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CHRISTMAS: THE INCARNATION OF THE SON OF GOD

 

“The miracle of miracles” as St Thomas terms the mystery of the Incarnation, took place because “God could in no other way demonstrate his love for us than by descending for our sakes to a lowly estate,” adds St Gregory Nazianzen. “The unspeakable Wise wisely became an Infant,” says St Augustine. Naturally then, “Let us also go to Bethlehem!” exclaims St Bernard, “There, we have something to love, to admire and to imitate!” This is the miraculous drama that took place when heaven touched earth and God became man! The silent, holy night when “what the human mind could never have conceived, or hoped for, God has bestowed upon us,” says St John Chrysostom.

Christmas is “Christ’s Mass” or “Mass of Christ.” Christmas Day is the Birthday of Life! It is the day of the year when the Catholic Church celebrates the feast of the coming of the Second Person of the Blessed Trinity in flesh and blood in human history.

December 25 in all probability came to be accepted as the birthday of Jesus as it was on this day (25 December according to the Julian calendar, 6 January according to the Egyptian), the time of the winter solstice, that is, a time when the dying sun began its steady climb into the northern skies, that the pagans celebrated the dies natalis Solis Invicti - the birthday of the invincible sun. Moreover, the sun god had been proclaimed patron of the Roman Empire, with a temple dedicated to him, on 25 December 274, by Emperor Aurelian.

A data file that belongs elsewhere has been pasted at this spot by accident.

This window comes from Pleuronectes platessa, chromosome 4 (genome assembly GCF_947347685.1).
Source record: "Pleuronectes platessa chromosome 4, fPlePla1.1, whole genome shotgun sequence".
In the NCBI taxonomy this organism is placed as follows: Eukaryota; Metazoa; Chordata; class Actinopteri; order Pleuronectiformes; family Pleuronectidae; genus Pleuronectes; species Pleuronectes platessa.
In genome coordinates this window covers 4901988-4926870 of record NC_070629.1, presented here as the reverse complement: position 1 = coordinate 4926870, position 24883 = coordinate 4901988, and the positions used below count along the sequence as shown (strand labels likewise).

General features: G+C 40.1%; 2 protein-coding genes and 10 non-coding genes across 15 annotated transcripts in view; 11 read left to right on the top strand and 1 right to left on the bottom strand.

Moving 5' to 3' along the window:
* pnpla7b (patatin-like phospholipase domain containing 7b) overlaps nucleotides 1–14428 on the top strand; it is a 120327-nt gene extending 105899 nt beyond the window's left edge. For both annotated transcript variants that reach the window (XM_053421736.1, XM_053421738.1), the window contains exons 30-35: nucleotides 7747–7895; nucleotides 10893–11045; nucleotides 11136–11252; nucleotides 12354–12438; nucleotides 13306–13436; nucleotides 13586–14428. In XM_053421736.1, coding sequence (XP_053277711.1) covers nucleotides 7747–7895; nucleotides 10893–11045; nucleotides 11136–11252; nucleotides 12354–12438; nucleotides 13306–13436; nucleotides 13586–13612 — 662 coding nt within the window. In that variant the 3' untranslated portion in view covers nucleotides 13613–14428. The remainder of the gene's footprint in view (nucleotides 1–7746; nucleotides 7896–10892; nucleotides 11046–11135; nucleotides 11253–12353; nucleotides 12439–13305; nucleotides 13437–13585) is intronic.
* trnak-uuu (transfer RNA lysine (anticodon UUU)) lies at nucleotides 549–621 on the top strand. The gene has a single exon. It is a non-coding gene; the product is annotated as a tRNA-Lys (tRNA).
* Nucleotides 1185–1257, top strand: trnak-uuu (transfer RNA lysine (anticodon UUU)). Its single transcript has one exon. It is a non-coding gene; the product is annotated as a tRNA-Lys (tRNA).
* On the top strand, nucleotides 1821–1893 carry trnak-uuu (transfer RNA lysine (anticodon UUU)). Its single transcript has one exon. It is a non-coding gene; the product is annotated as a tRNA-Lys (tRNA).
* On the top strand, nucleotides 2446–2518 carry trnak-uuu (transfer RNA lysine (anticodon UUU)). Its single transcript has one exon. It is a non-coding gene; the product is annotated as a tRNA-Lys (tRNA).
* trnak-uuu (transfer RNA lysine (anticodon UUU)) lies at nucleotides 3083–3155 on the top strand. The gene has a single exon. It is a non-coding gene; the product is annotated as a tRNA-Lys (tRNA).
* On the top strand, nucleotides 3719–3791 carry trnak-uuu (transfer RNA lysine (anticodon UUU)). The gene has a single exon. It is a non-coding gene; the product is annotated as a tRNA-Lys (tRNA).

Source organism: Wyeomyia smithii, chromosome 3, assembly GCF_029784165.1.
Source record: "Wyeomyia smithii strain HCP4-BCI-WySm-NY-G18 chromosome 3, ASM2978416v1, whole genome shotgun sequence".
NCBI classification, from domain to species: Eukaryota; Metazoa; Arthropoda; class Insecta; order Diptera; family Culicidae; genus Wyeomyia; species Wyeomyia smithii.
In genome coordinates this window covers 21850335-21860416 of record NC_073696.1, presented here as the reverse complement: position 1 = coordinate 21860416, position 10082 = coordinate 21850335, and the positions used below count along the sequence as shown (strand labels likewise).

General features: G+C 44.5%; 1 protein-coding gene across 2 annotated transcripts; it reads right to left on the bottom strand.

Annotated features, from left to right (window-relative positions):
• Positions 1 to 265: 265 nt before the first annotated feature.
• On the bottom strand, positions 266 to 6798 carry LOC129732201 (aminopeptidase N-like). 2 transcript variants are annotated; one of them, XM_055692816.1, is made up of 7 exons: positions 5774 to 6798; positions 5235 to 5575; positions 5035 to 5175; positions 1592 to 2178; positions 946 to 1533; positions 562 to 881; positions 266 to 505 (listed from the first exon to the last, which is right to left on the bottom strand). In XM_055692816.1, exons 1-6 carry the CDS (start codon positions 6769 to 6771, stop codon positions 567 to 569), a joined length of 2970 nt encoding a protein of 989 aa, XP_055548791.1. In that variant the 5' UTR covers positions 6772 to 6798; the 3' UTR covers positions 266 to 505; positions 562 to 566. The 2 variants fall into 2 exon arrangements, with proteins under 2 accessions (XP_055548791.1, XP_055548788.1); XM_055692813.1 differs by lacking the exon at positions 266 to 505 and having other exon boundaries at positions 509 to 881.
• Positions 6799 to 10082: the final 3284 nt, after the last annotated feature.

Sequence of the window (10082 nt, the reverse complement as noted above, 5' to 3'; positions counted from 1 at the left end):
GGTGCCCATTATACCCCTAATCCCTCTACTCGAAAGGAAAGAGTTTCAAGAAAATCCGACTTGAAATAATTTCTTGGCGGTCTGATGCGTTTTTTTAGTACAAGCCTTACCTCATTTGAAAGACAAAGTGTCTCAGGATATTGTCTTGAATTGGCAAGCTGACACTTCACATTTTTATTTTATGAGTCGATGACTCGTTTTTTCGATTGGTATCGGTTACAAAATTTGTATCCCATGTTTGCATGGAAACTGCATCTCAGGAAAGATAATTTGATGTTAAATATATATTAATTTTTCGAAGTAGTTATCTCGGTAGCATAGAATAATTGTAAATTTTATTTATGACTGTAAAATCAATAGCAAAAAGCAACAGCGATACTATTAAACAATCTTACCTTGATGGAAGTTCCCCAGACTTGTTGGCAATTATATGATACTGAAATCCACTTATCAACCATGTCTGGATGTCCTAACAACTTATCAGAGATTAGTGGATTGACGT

“Who indeed is as unconquerable as our Lord?” asks St John Chrysostom (4th century), “He is the ‘Sun of Justice!” Thus, the new feast celebrating the Incarnation of the God-man, his “manifestation in the flesh” gave suitable liturgical expression to the profession of faith drawn up by the Council of Nicaea in 325.

Since the 4th century, Popes have been celebrating three Masses at Christmas, the readings of each being different showing the “three fold birth of Christ” (1) The “Mass of the Angels” at midnight, held in the great Basilica of St Mary Major, where the relics of the manger were preserved. (2) The “Mass of the Shepherds” celebrated at dawn in the Church of Anastasia, commemorating the human birth of “the Light of lights,” “the Word made flesh in the Virgin’s womb.” (3) The solemn Mass celebrated in St Peter’s around 9.00 am for the birth of the Lord in the hearts of the faithful. Since the time of Pope St Gregory  the Great, the Church has extended this to every priest.

The Holy Eucharist is the continuation of Christ’s incarnation on earth. The mystery of the Eucharist gives us the joy of having Christmas everyday. When we come to the Blessed Sacrament, we come to Bethlehem, a name which means “House of Bread.” Jesus chose to be born in Bethlehem because He would dwell with us forever as the “Living Bread” come down from heaven. The Eucharist is Divine Love made visible in the Sacred Host! This is why the angels continue to sing to him as they did in Bethlehem “Glory to God in the highest and peace to men of good will.” Jesus continues to come to us “filled with enduring love” as the Word becomes flesh in the Holy Eucharist and makes His dwelling among us. “It is He who is our peace.”

Christmas is an occasion of rejoicing, a season of goodwill, a time of joy. For us Christians, it is the second of our greatest annual feasts (next after Easter) in which we call to mind God’s infinite love for us and his infinite mercy towards us mortals.